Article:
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CWRS Participates in Science Odyssey

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CWRS Participates in Science Odyssey

Friday, May 11, the Centre for Water Resources Studies participated in the nationwide “Science Odyssey”, Canada’s largest celebration of science and mathematics.  Opening the water quality lab’s doors to the public, researchers from the CWRS performed demonstrations for visitors and got a chance to explain concepts and technologies relating to their work or to water quality in general.

            Fatou Secka, who will start her master’s degree at the CWRS in the fall, exhibited her 3D printed microscopes.  These key-sized devices clip on to the camera in any smartphone, turning it into a powerful medical diagnostic tool.  Fatou has already tested the inexpensive and accessible microscopes in the Gambia, and she is excited about how they will continue to help the developing world as the technology becomes more refined.

            Lindsay Anderson and Ryan Sampson, a graduate student and undergraduate respectively, demonstrated coagulation, a chemical technique to purify water.  They combined tap water with biomaterials to simulate lake water and showed how chemical treatment can make the dangerous biomaterials clump together and sink to the bottom, easily separable from the pure sample.

            Another student, Kyle Rauch, displayed a new water treatment device that uses a UV L.E.D. s.  Most are familiar with L.E.D.s (light emitting diodes) that emit visible light, like those used for cell-phone screens, camera flashes, or even light bulbs.  Now, the technology has developed enough that L.E.D.s can generate light even outside the visible spectrum, ultraviolet.  Ultraviolet (UV) light can inactivate bacteria, so it is often used for water purification.  Until recently, however, UV could only be generated using mercury-based lamps that are dangerous, inefficient, and clumsy.  UV L.E.D.s are already smaller and safer than mercury lamps, and as they are refined, they will become more energy-efficient, too.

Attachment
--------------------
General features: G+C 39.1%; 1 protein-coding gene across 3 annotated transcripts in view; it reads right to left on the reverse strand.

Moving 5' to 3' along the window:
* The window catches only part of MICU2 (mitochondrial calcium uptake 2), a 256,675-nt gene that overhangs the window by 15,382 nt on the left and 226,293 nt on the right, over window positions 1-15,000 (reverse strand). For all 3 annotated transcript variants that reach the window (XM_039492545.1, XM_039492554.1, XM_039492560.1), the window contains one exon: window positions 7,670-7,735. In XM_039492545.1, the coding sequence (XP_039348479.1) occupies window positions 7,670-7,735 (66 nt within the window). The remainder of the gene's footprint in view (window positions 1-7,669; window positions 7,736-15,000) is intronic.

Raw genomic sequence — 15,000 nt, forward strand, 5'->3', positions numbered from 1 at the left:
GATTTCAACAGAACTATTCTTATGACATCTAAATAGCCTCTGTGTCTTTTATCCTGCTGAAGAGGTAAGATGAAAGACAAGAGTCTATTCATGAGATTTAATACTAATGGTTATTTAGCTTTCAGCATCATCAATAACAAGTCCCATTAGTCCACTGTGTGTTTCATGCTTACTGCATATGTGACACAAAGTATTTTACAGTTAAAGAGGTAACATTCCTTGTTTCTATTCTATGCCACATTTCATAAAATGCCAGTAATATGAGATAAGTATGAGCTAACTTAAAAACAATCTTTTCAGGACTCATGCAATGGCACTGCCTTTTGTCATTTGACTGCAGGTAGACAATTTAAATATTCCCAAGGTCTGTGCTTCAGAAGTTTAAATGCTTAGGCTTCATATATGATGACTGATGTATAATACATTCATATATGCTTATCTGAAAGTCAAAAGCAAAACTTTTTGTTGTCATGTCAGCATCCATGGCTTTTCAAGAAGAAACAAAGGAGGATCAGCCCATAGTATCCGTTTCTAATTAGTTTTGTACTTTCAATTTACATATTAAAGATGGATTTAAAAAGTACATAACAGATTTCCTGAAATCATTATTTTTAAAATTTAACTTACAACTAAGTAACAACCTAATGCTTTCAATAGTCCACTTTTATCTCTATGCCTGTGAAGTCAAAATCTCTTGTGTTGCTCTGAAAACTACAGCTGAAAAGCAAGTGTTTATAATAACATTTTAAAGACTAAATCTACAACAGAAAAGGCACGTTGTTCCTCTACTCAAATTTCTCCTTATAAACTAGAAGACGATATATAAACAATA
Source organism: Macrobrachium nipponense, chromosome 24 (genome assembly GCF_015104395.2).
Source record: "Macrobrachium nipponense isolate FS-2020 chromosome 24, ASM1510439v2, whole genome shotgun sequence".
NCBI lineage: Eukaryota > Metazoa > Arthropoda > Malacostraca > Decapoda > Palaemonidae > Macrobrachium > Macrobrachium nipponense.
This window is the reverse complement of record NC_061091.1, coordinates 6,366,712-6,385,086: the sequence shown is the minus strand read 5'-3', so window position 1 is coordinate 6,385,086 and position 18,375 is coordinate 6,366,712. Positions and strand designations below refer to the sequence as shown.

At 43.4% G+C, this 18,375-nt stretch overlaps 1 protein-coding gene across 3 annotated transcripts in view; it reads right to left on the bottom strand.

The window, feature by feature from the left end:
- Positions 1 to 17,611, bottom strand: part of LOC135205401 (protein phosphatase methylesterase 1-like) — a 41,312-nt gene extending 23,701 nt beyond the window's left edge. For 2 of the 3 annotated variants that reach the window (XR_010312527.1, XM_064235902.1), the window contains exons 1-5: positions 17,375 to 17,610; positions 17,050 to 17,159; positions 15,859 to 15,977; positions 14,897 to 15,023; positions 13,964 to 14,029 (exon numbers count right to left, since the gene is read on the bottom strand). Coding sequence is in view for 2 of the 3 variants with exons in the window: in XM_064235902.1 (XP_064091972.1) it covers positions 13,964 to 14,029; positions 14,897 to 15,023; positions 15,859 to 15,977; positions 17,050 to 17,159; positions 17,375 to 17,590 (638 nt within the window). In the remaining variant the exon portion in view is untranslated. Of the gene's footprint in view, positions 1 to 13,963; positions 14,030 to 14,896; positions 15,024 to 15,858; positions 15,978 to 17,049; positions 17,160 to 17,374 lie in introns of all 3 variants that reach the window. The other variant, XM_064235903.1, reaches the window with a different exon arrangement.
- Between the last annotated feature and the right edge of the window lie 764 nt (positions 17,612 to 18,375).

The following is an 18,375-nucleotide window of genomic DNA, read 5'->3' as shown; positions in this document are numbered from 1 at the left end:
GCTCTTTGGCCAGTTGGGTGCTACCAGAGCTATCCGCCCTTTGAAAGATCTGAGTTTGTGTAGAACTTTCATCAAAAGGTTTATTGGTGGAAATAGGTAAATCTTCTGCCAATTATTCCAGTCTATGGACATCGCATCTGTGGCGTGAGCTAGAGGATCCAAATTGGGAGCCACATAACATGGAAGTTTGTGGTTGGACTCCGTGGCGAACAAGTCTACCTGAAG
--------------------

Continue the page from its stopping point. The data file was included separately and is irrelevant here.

Finally, Bofu Lee, a graduate student, explained his current research into mitigating the dangers of the lead pipes that are characteristic of old buildings.  When water flows through lead plumbing, some of the toxic metal leeches off the pipes and enters the water, causing serious medical effects.  Bofu’s research focuses on compounds that could be dissolved in water that would chemically limit the extent to which lead can leech off the pipes.  While his work will not completely solve the problem of lead pipes, it can certainly blunt the edge of the damage done by lead in water.

            Overall, it was a successful afternoon for CWRS.  Members of the public, students and teachers from other faculties, and friends and families of researches all dropped by to tap into the discussion about the research, techniques, and technologies worked on in the water lab.


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